One month house prices fall, then the next, they soar. The fluctuations are allaccording to which survey you read, so which house price indices should you follow?
Each survey operates according to slightly different criteria so not all are equal. Due to the various statistics issued by different sources, it is easy to become confused by the large discrepancies particularly when you consider house price predictions too.
A national index can often hide the real picture in each area, with some covering asking prices, others referencing sold prices. We have a round-up of some of the major indices, you help you navigate the reports and isolate the relevant information.The UK House Price Index (HPI)
This monthly report captures changes in the value of residential properties for England, Scotland, Wales and Northern Ireland.
The main sources of price paid data used in the UK HPI are the Land Registry for England and Wales, Registers of Scotland and Her Majesty’s Revenue and Customs Stamp Duty Land Tax data for the Northern Ireland Residential property prices index (RPPI). The calculation of the UK HPI is performed by the Office for National Statistics. The latest report shows that as of December 2016, the average house price in the UK is £219,544. Property prices have risen by 1.4% compared to the previous month, and risen by 7.2% compared to the previous year.Halifax
The Halifax has been compiling its own regularly updated house price statistics for more than 30 years. It uses its own mortgage completions data, recording that house prices in the three months up to February 2017 were 1.7 per cent higher than in the previous quarter (September-November 2016). Also, prices in the three months to February were 5.1 per cent higher than in the same three months a year earlier. This was below January’s 5.7 per cent and was the lowest annual rate since July 2013 (4.6 per cent). House prices rose by 0.1 per cent between January and February. This followed January’s 1.1 per cent decline.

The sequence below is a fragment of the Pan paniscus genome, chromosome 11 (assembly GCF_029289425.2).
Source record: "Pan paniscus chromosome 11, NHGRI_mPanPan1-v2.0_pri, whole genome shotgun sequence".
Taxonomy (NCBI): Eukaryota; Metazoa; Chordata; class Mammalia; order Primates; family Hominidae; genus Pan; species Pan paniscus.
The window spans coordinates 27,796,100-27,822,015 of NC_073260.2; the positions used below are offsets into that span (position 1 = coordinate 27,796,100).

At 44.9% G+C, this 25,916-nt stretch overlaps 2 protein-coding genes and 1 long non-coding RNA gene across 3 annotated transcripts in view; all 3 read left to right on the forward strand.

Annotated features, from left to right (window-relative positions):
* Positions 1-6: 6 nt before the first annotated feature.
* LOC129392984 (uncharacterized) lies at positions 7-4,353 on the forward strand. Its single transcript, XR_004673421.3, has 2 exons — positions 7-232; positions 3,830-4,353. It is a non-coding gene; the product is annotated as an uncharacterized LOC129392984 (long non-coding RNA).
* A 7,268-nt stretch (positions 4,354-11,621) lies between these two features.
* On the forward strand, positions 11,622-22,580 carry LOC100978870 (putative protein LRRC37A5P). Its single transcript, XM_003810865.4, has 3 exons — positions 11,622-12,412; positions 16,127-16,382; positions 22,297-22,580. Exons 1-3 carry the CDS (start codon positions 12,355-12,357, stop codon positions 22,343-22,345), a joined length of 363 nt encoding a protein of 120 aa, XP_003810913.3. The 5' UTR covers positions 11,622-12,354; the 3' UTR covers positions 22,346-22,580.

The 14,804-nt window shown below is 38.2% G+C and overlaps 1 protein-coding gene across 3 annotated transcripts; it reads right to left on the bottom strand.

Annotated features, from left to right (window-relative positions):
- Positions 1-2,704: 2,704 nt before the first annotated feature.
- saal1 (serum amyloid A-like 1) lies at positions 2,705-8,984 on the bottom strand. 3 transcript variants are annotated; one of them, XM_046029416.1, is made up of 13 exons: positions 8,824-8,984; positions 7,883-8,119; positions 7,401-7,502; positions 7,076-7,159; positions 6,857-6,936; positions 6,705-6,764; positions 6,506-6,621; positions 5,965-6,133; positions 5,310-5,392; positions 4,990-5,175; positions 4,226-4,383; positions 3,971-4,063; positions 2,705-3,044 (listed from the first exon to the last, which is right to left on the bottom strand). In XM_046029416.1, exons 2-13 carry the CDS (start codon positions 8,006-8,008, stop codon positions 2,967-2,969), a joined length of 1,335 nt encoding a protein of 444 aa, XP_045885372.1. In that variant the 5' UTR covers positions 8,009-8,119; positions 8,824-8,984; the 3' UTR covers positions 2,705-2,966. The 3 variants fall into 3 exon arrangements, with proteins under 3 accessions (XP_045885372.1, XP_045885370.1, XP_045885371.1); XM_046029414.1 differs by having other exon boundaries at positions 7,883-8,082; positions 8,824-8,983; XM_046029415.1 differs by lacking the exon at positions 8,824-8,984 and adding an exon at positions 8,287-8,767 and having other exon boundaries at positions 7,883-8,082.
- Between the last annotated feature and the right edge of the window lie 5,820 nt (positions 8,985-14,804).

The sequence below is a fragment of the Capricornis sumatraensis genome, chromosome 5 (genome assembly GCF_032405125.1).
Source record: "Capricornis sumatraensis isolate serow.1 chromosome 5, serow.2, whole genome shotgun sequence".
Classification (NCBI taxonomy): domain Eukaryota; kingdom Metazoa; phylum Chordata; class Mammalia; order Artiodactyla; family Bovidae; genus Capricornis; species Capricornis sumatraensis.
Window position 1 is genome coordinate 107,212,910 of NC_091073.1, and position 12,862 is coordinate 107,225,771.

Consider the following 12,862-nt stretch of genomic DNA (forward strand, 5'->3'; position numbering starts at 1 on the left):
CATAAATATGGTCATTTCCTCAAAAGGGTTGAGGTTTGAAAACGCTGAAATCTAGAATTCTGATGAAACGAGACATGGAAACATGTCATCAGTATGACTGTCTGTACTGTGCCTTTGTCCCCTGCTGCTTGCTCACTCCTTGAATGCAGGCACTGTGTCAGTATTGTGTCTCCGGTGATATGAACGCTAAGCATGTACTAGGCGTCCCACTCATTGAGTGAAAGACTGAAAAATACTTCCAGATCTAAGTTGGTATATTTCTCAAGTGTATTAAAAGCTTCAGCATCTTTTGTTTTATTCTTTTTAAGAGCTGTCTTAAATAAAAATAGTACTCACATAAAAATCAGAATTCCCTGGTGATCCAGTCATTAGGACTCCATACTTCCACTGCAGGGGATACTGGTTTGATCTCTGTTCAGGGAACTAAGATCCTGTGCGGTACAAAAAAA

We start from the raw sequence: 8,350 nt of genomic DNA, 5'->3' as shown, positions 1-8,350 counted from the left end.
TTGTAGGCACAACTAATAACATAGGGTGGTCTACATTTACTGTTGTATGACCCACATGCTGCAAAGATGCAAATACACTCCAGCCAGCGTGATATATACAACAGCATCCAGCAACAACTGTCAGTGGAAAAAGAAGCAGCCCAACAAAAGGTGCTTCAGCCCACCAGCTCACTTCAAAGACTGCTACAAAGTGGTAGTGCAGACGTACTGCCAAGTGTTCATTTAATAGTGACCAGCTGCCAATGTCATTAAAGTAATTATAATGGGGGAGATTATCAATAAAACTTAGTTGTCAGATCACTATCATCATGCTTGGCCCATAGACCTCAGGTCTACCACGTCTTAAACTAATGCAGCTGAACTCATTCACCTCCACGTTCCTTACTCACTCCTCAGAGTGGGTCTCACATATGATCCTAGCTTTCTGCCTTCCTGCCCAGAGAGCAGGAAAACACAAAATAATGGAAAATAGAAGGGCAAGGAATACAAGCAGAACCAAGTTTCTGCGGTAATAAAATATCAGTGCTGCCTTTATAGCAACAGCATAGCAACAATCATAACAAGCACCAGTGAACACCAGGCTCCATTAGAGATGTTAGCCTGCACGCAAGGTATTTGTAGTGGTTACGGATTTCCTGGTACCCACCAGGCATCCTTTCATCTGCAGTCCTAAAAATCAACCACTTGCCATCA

If you are selling your property, it is a good idea to research sold prices in order to have a good idea of what your current property could be worth. Similarly, if you are looking to buy a property, it is worth checking out what has been paid for properties like the one you are searching for.Royal Institute of Chartered Surveyors (RICS)
The organisation supplies a monthly sentiment survey of Chartered Surveyors who operate in the residential sales and lettings markets.
It’s most recent findings report that across the UK transactions and buyer enquiries were both flat over the month of February, but that prices continue to rise steadily at the national level. The February 2017 RICS UK Residential Market Survey shows markets remain subdued with transaction volumes broadly unchanged for the third month in succession. Respondents in most regions reported an increase in prices with the strongest growth in the North West of England and notable improvements in Northern Ireland too. With demand flat and the supply of new property continuing to slip, the national agreed sales indicator
pointed to another steady month for transactions, posting a reading of +2% (following -2% previously). Council of Mortgage Lenders
The Council of Mortgage Lenders' members are banks, building societies and other lenders who together undertake around 97% of all residential mortgage lending in the UK. There are 11.1 million mortgages in the UK, with loans worth over £1.3 trillion.
Their latest monthly report shows that home buyers borrowed £8.4bn in January, down 28% on December and unchanged on January 2016. This came to 45,700 loans, down 28% on December and 1% on January 2016. First-time buyers borrowed £3.6bn for home-owner house purchase, down 29% on December but up 9% on January 2016. They took out 22,600 loans, down 29% month-on-month but up 7% year-on-year. Home movers borrowed £4.9bn, down 25% on December and 4% year-on-year. This equated to 23,000 loans, down 27% month-on-month and 7% compared to January 2016. Home-owner remortgage activity was up 54% by value and 46% by volume on December. Compared to January 2016, remortgage lending was up 22% by value and 21% by volume.